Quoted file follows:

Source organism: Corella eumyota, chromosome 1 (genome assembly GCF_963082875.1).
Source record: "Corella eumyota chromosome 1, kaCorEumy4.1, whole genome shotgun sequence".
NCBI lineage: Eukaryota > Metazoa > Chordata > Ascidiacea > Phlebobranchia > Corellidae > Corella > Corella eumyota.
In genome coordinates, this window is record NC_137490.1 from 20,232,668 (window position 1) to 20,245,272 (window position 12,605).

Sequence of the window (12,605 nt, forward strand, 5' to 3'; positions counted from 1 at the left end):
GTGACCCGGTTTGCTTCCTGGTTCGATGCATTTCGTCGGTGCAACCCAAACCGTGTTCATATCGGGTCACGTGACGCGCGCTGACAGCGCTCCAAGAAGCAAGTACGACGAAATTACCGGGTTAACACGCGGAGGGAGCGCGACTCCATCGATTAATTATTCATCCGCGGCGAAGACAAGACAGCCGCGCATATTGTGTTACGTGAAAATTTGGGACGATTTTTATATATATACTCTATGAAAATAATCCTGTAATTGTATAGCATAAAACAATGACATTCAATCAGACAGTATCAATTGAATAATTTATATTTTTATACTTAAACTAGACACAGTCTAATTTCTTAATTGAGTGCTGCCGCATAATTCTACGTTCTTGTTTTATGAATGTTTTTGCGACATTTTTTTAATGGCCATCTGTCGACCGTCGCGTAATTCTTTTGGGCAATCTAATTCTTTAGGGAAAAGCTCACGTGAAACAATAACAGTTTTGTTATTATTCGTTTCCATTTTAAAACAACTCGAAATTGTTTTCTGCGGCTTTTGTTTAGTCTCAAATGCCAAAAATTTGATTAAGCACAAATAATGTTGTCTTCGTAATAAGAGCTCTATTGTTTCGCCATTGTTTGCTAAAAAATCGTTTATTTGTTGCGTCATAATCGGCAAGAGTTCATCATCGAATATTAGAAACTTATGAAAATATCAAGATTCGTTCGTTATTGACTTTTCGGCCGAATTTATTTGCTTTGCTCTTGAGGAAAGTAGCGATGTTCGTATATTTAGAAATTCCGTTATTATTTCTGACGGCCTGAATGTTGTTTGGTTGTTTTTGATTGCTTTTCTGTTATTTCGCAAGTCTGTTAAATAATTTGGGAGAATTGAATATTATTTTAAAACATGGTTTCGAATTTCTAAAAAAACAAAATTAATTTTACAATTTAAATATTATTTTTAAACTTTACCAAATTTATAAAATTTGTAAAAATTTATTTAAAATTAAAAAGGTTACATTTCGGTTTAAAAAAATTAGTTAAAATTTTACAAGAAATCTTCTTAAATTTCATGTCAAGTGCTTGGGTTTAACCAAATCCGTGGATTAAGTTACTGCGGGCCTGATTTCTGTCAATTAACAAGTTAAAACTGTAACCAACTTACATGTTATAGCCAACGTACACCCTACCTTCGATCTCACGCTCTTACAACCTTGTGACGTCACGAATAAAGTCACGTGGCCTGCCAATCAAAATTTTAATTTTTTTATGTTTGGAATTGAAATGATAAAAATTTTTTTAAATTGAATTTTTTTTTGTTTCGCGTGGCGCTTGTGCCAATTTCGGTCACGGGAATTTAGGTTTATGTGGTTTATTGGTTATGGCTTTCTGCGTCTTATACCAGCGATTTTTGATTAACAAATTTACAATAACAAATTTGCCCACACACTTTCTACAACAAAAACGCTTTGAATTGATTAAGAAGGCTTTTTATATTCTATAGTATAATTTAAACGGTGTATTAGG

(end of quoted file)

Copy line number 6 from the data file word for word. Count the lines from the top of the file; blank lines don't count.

GTGACCCGGTTTGCTTCCTGGTTCGATGCATTTCGTCGGTGCAACCCAAACCGTGTTCATATCGGGTCACGTGACGCGCGCTGACAGCGCTCCAAGAAGCAAGTACGACGAAATTACCGGGTTAACACGCGGAGGGAGCGCGACTCCATCGATTAATTATTCATCCGCGGCGAAGACAAGACAGCCGCGCATATTGTGTTACGTGAAAATTTGGGACGATTTTTATATATATACTCTATGAAAATAATCCTGTAATTGTATAGCATAAAACAATGACATTCAATCAGACAGTATCAATTGAATAATTTATATTTTTATACTTAAACTAGACACAGTCTAATTTCTTAATTGAGTGCTGCCGCATAATTCTACGTTCTTGTTTTATGAATGTTTTTGCGACATTTTTTTAATGGCCATCTGTCGACCGTCGCGTAATTCTTTTGGGCAATCTAATTCTTTAGGGAAAAGCTCACGTGAAACAATAACAGTTTTGTTATTATTCGTTTCCATTTTAAAACAACTCGAAATTGTTTTCTGCGGCTTTTGTTTAGTCTCAAATGCCAAAAATTTGATTAAGCACAAATAATGTTGTCTTCGTAATAAGAGCTCTATTGTTTCGCCATTGTTTGCTAAAAAATCGTTTATTTGTTGCGTCATAATCGGCAAGAGTTCATCATCGAATATTAGAAACTTATGAAAATATCAAGATTCGTTCGTTATTGACTTTTCGGCCGAATTTATTTGCTTTGCTCTTGAGGAAAGTAGCGATGTTCGTATATTTAGAAATTCCGTTATTATTTCTGACGGCCTGAATGTTGTTTGGTTGTTTTTGATTGCTTTTCTGTTATTTCGCAAGTCTGTTAAATAATTTGGGAGAATTGAATATTATTTTAAAACATGGTTTCGAATTTCTAAAAAAACAAAATTAATTTTACAATTTAAATATTATTTTTAAACTTTACCAAATTTATAAAATTTGTAAAAATTTATTTAAAATTAAAAAGGTTACATTTCGGTTTAAAAAAATTAGTTAAAATTTTACAAGAAATCTTCTTAAATTTCATGTCAAGTGCTTGGGTTTAACCAAATCCGTGGATTAAGTTACTGCGGGCCTGATTTCTGTCAATTAACAAGTTAAAACTGTAACCAACTTACATGTTATAGCCAACGTACACCCTACCTTCGATCTCACGCTCTTACAACCTTGTGACGTCACGAATAAAGTCACGTGGCCTGCCAATCAAAATTTTAATTTTTTTATGTTTGGAATTGAAATGATAAAAATTTTTTTAAATTGAATTTTTTTTTGTTTCGCGTGGCGCTTGTGCCAATTTCGGTCACGGGAATTTAGGTTTATGTGGTTTATTGGTTATGGCTTTCTGCGTCTTATACCAGCGATTTTTGATTAACAAATTTACAATAACAAATTTGCCCACACACTTTCTACAACAAAAACGCTTTGAATTGATTAAGAAGGCTTTTTATATTCTATAGTATAATTTAAACGGTGTATTAGG